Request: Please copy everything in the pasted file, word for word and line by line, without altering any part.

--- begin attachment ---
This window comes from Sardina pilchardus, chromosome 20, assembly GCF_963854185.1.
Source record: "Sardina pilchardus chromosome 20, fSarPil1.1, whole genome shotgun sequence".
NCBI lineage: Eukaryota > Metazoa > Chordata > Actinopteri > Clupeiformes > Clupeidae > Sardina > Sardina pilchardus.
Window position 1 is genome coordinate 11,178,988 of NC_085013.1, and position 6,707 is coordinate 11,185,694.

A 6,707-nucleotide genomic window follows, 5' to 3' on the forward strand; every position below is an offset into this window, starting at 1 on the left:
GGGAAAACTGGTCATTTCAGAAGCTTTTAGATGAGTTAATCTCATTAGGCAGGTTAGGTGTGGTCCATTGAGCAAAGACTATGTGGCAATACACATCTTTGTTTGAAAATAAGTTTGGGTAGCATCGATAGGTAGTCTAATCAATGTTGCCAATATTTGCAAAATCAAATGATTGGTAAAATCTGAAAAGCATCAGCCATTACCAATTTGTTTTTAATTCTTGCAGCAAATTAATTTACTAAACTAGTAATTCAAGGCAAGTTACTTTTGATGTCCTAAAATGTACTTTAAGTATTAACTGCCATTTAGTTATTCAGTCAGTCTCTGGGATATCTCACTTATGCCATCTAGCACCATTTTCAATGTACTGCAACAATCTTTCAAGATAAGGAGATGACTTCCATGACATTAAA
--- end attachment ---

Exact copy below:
This window comes from Sardina pilchardus, chromosome 20, assembly GCF_963854185.1.
Source record: "Sardina pilchardus chromosome 20, fSarPil1.1, whole genome shotgun sequence".
NCBI lineage: Eukaryota > Metazoa > Chordata > Actinopteri > Clupeiformes > Clupeidae > Sardina > Sardina pilchardus.
Window position 1 is genome coordinate 11,178,988 of NC_085013.1, and position 6,707 is coordinate 11,185,694.

A 6,707-nucleotide genomic window follows, 5' to 3' on the forward strand; every position below is an offset into this window, starting at 1 on the left:
GGGAAAACTGGTCATTTCAGAAGCTTTTAGATGAGTTAATCTCATTAGGCAGGTTAGGTGTGGTCCATTGAGCAAAGACTATGTGGCAATACACATCTTTGTTTGAAAATAAGTTTGGGTAGCATCGATAGGTAGTCTAATCAATGTTGCCAATATTTGCAAAATCAAATGATTGGTAAAATCTGAAAAGCATCAGCCATTACCAATTTGTTTTTAATTCTTGCAGCAAATTAATTTACTAAACTAGTAATTCAAGGCAAGTTACTTTTGATGTCCTAAAATGTACTTTAAGTATTAACTGCCATTTAGTTATTCAGTCAGTCTCTGGGATATCTCACTTATGCCATCTAGCACCATTTTCAATGTACTGCAACAATCTTTCAAGATAAGGAGATGACTTCCATGACATTAAA